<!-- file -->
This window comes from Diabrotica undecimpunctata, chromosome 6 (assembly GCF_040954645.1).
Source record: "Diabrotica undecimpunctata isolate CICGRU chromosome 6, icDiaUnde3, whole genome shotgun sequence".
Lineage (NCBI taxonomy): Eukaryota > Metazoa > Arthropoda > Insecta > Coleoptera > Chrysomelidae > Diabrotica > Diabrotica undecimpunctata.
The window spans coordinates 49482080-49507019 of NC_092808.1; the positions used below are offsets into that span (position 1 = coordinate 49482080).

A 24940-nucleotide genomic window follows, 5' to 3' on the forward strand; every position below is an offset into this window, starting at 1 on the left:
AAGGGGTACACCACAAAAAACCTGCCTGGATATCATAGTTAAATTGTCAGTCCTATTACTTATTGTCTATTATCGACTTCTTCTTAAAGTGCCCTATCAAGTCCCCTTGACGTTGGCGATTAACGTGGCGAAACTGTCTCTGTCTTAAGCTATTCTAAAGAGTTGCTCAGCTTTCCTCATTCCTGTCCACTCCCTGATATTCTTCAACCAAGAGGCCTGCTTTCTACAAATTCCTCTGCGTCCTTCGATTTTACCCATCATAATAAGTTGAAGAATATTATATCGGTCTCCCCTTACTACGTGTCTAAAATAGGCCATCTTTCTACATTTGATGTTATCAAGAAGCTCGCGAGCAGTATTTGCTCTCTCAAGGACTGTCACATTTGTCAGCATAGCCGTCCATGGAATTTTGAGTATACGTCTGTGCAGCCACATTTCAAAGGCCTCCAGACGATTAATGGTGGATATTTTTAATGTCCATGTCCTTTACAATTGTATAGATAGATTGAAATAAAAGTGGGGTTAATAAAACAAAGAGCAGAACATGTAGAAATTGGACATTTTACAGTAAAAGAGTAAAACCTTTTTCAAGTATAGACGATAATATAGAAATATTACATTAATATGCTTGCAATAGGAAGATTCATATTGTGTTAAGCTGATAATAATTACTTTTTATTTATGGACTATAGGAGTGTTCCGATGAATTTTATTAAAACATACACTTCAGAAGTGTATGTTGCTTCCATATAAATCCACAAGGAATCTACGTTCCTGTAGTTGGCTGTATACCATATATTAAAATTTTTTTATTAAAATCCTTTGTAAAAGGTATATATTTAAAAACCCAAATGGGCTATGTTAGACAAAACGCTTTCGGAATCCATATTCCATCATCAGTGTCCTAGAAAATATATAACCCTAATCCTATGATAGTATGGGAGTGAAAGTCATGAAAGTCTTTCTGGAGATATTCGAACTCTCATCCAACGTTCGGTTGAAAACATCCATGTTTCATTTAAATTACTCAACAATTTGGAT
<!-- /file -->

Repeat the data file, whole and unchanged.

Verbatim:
This window comes from Diabrotica undecimpunctata, chromosome 6 (assembly GCF_040954645.1).
Source record: "Diabrotica undecimpunctata isolate CICGRU chromosome 6, icDiaUnde3, whole genome shotgun sequence".
Lineage (NCBI taxonomy): Eukaryota > Metazoa > Arthropoda > Insecta > Coleoptera > Chrysomelidae > Diabrotica > Diabrotica undecimpunctata.
The window spans coordinates 49482080-49507019 of NC_092808.1; the positions used below are offsets into that span (position 1 = coordinate 49482080).

A 24940-nucleotide genomic window follows, 5' to 3' on the forward strand; every position below is an offset into this window, starting at 1 on the left:
AAGGGGTACACCACAAAAAACCTGCCTGGATATCATAGTTAAATTGTCAGTCCTATTACTTATTGTCTATTATCGACTTCTTCTTAAAGTGCCCTATCAAGTCCCCTTGACGTTGGCGATTAACGTGGCGAAACTGTCTCTGTCTTAAGCTATTCTAAAGAGTTGCTCAGCTTTCCTCATTCCTGTCCACTCCCTGATATTCTTCAACCAAGAGGCCTGCTTTCTACAAATTCCTCTGCGTCCTTCGATTTTACCCATCATAATAAGTTGAAGAATATTATATCGGTCTCCCCTTACTACGTGTCTAAAATAGGCCATCTTTCTACATTTGATGTTATCAAGAAGCTCGCGAGCAGTATTTGCTCTCTCAAGGACTGTCACATTTGTCAGCATAGCCGTCCATGGAATTTTGAGTATACGTCTGTGCAGCCACATTTCAAAGGCCTCCAGACGATTAATGGTGGATATTTTTAATGTCCATGTCCTTTACAATTGTATAGATAGATTGAAATAAAAGTGGGGTTAATAAAACAAAGAGCAGAACATGTAGAAATTGGACATTTTACAGTAAAAGAGTAAAACCTTTTTCAAGTATAGACGATAATATAGAAATATTACATTAATATGCTTGCAATAGGAAGATTCATATTGTGTTAAGCTGATAATAATTACTTTTTATTTATGGACTATAGGAGTGTTCCGATGAATTTTATTAAAACATACACTTCAGAAGTGTATGTTGCTTCCATATAAATCCACAAGGAATCTACGTTCCTGTAGTTGGCTGTATACCATATATTAAAATTTTTTTATTAAAATCCTTTGTAAAAGGTATATATTTAAAAACCCAAATGGGCTATGTTAGACAAAACGCTTTCGGAATCCATATTCCATCATCAGTGTCCTAGAAAATATATAACCCTAATCCTATGATAGTATGGGAGTGAAAGTCATGAAAGTCTTTCTGGAGATATTCGAACTCTCATCCAACGTTCGGTTGAAAACATCCATGTTTCATTTAAATTACTCAACAATTTGGAT